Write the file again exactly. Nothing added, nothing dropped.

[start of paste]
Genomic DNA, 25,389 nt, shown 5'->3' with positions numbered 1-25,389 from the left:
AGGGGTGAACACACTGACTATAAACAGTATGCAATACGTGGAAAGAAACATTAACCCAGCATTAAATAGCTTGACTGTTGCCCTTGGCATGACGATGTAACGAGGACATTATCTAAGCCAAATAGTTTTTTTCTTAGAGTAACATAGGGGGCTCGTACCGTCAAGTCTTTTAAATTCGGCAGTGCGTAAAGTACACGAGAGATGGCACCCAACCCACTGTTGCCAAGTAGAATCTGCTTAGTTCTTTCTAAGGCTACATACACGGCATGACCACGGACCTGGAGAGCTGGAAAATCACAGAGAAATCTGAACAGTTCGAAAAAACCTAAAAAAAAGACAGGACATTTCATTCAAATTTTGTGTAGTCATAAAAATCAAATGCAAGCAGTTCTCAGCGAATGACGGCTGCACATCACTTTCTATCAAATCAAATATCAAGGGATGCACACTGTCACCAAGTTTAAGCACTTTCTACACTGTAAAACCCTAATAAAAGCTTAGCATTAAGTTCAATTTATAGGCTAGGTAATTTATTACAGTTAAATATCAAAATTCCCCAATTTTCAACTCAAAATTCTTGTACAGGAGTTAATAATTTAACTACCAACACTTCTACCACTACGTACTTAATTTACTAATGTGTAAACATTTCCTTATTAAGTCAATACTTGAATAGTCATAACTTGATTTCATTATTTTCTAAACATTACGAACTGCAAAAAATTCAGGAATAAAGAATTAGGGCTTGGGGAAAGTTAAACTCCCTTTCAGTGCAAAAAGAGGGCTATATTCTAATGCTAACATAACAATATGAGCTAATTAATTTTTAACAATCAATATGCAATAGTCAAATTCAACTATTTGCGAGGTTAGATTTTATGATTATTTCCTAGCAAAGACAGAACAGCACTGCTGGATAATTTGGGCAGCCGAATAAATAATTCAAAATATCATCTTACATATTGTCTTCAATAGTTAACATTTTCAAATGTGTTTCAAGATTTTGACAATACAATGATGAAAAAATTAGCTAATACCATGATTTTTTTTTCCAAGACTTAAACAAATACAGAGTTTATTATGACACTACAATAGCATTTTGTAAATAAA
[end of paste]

Genomic DNA, 25,389 nt, shown 5'->3' with positions numbered 1-25,389 from the left:
AGGGGTGAACACACTGACTATAAACAGTATGCAATACGTGGAAAGAAACATTAACCCAGCATTAAATAGCTTGACTGTTGCCCTTGGCATGACGATGTAACGAGGACATTATCTAAGCCAAATAGTTTTTTTCTTAGAGTAACATAGGGGGCTCGTACCGTCAAGTCTTTTAAATTCGGCAGTGCGTAAAGTACACGAGAGATGGCACCCAACCCACTGTTGCCAAGTAGAATCTGCTTAGTTCTTTCTAAGGCTACATACACGGCATGACCACGGACCTGGAGAGCTGGAAAATCACAGAGAAATCTGAACAGTTCGAAAAAACCTAAAAAAAAGACAGGACATTTCATTCAAATTTTGTGTAGTCATAAAAATCAAATGCAAGCAGTTCTCAGCGAATGACGGCTGCACATCACTTTCTATCAAATCAAATATCAAGGGATGCACACTGTCACCAAGTTTAAGCACTTTCTACACTGTAAAACCCTAATAAAAGCTTAGCATTAAGTTCAATTTATAGGCTAGGTAATTTATTACAGTTAAATATCAAAATTCCCCAATTTTCAACTCAAAATTCTTGTACAGGAGTTAATAATTTAACTACCAACACTTCTACCACTACGTACTTAATTTACTAATGTGTAAACATTTCCTTATTAAGTCAATACTTGAATAGTCATAACTTGATTTCATTATTTTCTAAACATTACGAACTGCAAAAAATTCAGGAATAAAGAATTAGGGCTTGGGGAAAGTTAAACTCCCTTTCAGTGCAAAAAGAGGGCTATATTCTAATGCTAACATAACAATATGAGCTAATTAATTTTTAACAATCAATATGCAATAGTCAAATTCAACTATTTGCGAGGTTAGATTTTATGATTATTTCCTAGCAAAGACAGAACAGCACTGCTGGATAATTTGGGCAGCCGAATAAATAATTCAAAATATCATCTTACATATTGTCTTCAATAGTTAACATTTTCAAATGTGTTTCAAGATTTTGACAATACAATGATGAAAAAATTAGCTAATACCATGATTTTTTTTTCCAAGACTTAAACAAATACAGAGTTTATTATGACACTACAATAGCATTTTGTAAATAAA